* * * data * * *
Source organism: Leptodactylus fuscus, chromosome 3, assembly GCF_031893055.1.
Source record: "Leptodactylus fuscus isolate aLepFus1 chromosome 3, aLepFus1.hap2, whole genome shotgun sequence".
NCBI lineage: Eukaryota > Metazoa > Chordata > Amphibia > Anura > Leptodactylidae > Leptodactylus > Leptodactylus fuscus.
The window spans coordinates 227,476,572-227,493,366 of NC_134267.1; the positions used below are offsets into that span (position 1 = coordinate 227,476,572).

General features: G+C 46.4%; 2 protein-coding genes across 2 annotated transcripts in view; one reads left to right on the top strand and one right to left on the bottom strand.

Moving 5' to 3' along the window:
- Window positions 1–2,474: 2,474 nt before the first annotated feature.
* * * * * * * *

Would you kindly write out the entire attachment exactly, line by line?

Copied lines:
Source organism: Leptodactylus fuscus, chromosome 3, assembly GCF_031893055.1.
Source record: "Leptodactylus fuscus isolate aLepFus1 chromosome 3, aLepFus1.hap2, whole genome shotgun sequence".
NCBI lineage: Eukaryota > Metazoa > Chordata > Amphibia > Anura > Leptodactylidae > Leptodactylus > Leptodactylus fuscus.
The window spans coordinates 227,476,572-227,493,366 of NC_134267.1; the positions used below are offsets into that span (position 1 = coordinate 227,476,572).

General features: G+C 46.4%; 2 protein-coding genes across 2 annotated transcripts in view; one reads left to right on the top strand and one right to left on the bottom strand.

Moving 5' to 3' along the window:
- Window positions 1–2,474: 2,474 nt before the first annotated feature.